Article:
B – Sure of course. In general fruit is at the heart of all cider, but time tends to diminishes any of the fruit forward character. Now, maybe not all of it, but it might dial down the juiciness as it where, or the fruit character of certain ciders, allowing other properties to stand up a little bit further. Like the tannin, the acid, you might get some other complex layers, minerality, things that sort of develop & emerge since the fruit has diminished a little bit. These other qualities can come to the forefront. So that’s what I’m looking for, those unique properties that you wouldn’t find in a freshly released cider.
A – In the categories of French cider, English cider, Spanish Austrian cider, New World Modern cider & New World Heritage cider, which ones have you found age well past the first year?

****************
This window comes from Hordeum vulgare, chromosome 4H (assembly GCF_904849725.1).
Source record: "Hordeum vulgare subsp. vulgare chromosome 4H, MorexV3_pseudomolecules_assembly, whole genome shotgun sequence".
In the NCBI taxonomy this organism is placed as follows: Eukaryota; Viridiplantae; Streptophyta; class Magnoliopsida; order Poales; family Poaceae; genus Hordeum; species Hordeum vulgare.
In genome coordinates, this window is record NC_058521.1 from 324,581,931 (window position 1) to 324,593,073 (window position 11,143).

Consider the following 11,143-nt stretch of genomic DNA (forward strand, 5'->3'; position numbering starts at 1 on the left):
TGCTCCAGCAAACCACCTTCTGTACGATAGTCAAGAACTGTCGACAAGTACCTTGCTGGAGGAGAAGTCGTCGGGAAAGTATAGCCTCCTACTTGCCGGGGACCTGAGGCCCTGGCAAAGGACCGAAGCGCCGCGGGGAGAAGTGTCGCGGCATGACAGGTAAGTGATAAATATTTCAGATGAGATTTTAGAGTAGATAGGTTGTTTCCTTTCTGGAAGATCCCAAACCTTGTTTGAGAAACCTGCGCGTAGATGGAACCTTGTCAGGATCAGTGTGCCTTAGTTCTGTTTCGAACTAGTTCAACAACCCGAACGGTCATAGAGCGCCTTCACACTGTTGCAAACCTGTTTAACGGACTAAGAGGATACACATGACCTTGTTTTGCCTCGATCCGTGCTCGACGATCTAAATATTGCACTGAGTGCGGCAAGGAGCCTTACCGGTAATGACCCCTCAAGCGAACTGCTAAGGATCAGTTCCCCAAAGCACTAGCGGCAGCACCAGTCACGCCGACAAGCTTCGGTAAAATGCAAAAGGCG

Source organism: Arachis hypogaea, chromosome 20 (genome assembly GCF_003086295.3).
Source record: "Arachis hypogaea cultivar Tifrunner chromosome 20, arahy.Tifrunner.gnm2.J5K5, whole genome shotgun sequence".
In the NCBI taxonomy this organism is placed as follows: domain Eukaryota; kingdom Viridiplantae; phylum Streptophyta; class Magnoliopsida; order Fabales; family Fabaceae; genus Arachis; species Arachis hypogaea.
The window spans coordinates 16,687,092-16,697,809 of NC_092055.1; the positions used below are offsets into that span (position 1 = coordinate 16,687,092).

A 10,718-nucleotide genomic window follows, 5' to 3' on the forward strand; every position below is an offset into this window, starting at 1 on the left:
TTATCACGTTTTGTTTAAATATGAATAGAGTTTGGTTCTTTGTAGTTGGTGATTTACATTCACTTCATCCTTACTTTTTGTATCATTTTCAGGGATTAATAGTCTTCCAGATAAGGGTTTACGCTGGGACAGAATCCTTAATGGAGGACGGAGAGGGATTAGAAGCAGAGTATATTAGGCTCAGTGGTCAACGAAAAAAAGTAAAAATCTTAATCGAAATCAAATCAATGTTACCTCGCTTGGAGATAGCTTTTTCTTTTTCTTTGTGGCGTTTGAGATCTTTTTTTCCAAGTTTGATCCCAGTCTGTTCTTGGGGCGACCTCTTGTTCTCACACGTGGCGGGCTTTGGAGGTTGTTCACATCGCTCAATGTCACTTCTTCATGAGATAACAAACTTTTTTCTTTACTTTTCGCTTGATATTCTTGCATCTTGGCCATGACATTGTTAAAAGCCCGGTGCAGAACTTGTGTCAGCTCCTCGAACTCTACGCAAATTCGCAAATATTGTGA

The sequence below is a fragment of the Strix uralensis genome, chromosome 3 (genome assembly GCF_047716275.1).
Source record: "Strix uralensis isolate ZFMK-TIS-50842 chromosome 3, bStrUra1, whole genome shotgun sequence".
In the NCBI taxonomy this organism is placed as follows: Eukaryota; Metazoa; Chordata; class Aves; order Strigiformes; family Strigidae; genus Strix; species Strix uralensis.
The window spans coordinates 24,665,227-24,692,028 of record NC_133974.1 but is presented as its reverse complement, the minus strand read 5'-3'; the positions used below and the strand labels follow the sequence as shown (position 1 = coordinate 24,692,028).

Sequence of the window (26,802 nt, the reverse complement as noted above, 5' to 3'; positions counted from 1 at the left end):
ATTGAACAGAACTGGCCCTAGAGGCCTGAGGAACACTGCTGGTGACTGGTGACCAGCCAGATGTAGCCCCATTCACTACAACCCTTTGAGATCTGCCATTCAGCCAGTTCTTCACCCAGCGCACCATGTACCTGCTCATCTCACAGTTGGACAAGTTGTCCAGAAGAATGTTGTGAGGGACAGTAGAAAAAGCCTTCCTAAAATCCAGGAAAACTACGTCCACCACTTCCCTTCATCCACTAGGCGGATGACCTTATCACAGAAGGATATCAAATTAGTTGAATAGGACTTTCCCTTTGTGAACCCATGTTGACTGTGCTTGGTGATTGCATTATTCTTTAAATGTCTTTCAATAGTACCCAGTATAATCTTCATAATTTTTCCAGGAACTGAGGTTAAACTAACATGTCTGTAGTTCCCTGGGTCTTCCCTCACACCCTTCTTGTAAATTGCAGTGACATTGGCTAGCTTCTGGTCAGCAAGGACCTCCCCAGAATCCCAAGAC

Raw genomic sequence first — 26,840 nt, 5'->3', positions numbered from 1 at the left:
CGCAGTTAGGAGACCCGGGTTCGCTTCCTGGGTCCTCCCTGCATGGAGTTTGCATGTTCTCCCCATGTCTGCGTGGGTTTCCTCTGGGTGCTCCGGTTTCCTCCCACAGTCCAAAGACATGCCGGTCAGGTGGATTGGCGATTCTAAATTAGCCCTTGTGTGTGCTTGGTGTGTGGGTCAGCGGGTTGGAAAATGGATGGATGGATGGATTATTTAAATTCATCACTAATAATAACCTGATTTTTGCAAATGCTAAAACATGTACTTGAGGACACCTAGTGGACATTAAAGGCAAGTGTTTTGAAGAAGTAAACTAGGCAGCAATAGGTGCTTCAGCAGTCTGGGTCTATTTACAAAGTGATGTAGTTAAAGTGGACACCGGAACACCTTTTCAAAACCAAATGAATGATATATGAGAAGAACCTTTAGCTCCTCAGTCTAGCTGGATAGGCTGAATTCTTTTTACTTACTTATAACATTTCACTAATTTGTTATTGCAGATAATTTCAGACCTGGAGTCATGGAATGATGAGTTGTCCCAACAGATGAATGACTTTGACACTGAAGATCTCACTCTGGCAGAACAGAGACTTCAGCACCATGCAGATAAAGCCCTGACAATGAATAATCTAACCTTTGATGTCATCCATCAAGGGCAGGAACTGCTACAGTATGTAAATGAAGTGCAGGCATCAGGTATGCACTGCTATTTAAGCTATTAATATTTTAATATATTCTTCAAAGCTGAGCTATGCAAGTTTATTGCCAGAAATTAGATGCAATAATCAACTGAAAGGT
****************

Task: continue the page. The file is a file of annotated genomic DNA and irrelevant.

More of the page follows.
B – French ciders & English ciders, yes, because you’re talking high quality bittersweet fruit that’s high in tannin. Typically a little bit lower in acid. And while there’s really cool tannin in Spanish cider, and high acid in Spanish cider, that’s the one category that I would typically want as fresh as possible. I don’t lay Spanish cider to down to age. Unless it is maybe, the Nueva Expresion (the new expression), Espumantes, the stuff that has been maybe slightly filtered, sweetened. There are ciders that are Méthode Champenoise, you know, cork & cage bottles, higher ABVs. Those type of ciders coming out of Spain I do set aside, but for Sidra Naturale, fresh is best.
English & French, a couple years might let some of those cooler qualities to develop. As some of that fruitiness diminishes, you might get some more of the other spicy notes. Baking spice, caramel apple flavors; rich, deeper aromas. So those things I’m looking for in those styles.